before the approval was renewed.
To a visitor, Altiplano is
imposing. People must pass through a gauntlet of metal detectors,
turnstiles, observation rooms and more than a dozen locked gates, some
with
finger-print ID sensors, before reaching the wing where Guzman was held.

Federal Police and soldiers patrol on the perimeters of the Altiplano maximum security prison in Almoloya, west of Mexico City. Photo / AP
Federal Police and soldiers patrol on the
perimeters of the Altiplano maximum security prison in Almoloya, west of
Mexico City. Photo / AP
And the intense scrutiny of the Mexican Government will
make it harder for him to perform any tricks. “I can assure you that for
the moment we will not have a new escape, because all the attention of
the Mexican Government is on that man,” said Eduardo Guerrero Gutierrez,
a security analyst and former intelligence official.
Guerrero
worries that Mexico might not hold onto Guzman long enough, in its rush
to extradite, before Guzman can provide intelligence that might help
capture corrupt government officials or other drug lords.
But the
biggest threat remains corruption. Several prison guards and their
superiors in the penal system were arrested following Guzman’s escape
last year.
Video surfaced revealing that right before he fled
through a hole in the floor of his shower stall, loud banging and
construction noise was audible as his accomplices cut through the
concrete floor.

And Guzman appears to have received special treatment. His lawyers in the past filed several judicial requests, known as “amparos”, that allowed him extra visitors and delayed the legal proceedings against him.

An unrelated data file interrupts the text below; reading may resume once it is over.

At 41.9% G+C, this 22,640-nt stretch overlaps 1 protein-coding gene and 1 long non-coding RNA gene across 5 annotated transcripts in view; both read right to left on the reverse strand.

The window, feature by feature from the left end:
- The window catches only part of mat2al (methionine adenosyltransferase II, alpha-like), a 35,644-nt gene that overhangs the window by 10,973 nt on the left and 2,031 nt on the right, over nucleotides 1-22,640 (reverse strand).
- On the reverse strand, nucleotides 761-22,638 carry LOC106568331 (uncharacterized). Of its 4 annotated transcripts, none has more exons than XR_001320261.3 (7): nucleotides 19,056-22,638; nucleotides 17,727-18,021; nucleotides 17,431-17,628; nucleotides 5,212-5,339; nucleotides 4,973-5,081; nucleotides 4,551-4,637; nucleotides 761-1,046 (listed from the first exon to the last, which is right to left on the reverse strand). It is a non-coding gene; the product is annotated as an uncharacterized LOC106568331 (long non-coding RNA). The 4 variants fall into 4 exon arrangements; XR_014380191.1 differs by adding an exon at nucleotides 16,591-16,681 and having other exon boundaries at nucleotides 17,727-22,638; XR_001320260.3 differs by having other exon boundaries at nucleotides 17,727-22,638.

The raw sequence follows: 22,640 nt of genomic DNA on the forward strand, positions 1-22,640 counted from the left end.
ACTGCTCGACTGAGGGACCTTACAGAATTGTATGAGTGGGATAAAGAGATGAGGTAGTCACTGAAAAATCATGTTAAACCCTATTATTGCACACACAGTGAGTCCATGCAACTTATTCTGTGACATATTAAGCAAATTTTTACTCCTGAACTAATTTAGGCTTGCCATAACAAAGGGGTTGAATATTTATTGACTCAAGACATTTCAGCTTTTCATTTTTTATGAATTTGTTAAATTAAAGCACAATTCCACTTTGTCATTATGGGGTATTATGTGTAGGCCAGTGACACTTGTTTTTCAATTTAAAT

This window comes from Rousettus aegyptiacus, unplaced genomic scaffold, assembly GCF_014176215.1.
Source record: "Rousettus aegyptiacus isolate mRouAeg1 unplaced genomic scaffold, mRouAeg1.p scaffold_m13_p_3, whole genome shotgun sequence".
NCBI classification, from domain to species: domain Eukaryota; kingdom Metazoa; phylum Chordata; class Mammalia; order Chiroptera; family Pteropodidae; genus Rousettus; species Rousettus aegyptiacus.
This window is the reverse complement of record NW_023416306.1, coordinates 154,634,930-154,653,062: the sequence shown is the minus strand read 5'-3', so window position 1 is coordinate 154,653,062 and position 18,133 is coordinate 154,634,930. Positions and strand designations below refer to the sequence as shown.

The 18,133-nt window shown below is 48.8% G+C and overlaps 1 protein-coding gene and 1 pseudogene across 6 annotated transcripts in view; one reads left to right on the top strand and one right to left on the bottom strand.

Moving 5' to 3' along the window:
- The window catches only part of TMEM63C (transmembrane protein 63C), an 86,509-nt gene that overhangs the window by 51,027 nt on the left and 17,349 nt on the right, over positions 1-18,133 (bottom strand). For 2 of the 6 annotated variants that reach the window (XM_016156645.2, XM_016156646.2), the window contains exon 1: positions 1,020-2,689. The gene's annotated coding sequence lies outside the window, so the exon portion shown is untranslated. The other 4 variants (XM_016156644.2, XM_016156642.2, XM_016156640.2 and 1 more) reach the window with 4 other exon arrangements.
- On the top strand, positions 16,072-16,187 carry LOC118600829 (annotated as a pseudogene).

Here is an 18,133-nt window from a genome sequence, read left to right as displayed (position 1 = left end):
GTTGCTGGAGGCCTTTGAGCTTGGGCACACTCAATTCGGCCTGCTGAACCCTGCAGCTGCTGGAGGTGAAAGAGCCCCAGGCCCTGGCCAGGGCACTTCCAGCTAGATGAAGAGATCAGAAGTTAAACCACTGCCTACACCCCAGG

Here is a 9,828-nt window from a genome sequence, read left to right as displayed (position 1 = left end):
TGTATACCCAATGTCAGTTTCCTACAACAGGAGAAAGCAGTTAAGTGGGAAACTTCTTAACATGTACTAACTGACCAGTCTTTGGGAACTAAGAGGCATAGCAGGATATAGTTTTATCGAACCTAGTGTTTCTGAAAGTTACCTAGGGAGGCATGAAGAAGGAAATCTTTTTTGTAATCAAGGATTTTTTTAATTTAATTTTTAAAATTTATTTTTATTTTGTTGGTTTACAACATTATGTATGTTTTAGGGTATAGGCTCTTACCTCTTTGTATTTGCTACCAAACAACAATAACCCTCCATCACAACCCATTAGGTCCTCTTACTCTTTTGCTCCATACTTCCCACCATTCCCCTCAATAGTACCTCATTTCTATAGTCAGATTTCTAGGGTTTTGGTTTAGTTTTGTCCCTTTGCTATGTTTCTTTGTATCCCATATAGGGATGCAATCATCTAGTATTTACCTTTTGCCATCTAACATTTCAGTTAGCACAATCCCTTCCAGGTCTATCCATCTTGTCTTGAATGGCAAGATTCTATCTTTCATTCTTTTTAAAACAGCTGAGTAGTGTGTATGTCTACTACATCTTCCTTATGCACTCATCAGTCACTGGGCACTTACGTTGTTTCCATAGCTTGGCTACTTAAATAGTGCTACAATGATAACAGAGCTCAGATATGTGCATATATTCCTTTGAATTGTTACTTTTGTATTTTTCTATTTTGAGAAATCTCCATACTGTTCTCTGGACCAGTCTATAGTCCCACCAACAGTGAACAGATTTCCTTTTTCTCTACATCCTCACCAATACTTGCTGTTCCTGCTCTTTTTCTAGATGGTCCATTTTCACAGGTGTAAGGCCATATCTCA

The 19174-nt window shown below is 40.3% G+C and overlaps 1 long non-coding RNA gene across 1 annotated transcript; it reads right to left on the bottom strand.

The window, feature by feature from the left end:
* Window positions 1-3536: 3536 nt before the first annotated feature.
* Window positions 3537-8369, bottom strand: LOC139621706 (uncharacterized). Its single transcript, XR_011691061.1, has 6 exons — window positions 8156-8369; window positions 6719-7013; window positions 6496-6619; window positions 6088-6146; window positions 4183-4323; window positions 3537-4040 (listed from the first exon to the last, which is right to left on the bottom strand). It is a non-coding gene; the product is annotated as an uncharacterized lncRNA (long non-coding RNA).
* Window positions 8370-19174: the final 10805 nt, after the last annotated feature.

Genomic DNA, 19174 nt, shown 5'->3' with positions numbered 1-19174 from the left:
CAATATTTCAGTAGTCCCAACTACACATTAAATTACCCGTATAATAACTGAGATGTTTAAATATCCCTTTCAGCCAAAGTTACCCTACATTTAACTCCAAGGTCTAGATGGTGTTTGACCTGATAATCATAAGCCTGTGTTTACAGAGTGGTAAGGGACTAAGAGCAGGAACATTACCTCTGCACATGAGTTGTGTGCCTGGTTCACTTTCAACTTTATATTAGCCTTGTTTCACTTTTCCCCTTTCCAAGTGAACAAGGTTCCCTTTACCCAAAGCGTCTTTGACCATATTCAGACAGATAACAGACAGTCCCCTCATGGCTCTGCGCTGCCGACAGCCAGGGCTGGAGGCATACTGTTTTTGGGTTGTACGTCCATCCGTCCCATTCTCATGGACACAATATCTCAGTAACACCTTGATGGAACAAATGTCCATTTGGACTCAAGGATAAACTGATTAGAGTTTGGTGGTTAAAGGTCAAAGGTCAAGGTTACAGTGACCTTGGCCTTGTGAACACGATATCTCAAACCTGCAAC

For the year and a half he was behind bars, Guzman lived in Cell 20, the last of ten cells at the end of a dingy hallway in the wing for the country’s most dangerous criminals.

There were surveillance cameras that could see everything,
except the small portion shielded by a waist-high privacy wall in his
shower stall, the exact spot he escaped. That hole descended 9m until it
reached a 1.5km-long tunnel that ended at a cinder-block house in the
cornfields south of the prison.

US cities vie for high-profile trial

Chicago
and Brooklyn, New York, are leading contenders to host the first trial
in the United States of Joaquin Guzman if he is extradited from Mexico,
say former US law enforcement officials.
Several jurisdictions are vying for what would be one of the most high-profile US criminal trials in years.
The
trial venue, which will ultimately be decided by the US
Attorney-General, currently Loretta Lynch, is important because it will
determine the specific charges that Guzman faces and the strength of the
case against the world’s top drug lord.
Mexican officials have
indicated they are willing to comply with a US request for his
extradition. Guzman is facing open federal indictments in seven US
jurisdictions on charges ranging from money laundering to drug
trafficking, kidnapping and murder.
Mexico could extradite Guzman
by mid-year, sources familiar with the situation said. Mexican
officials yesterday formally launched the process.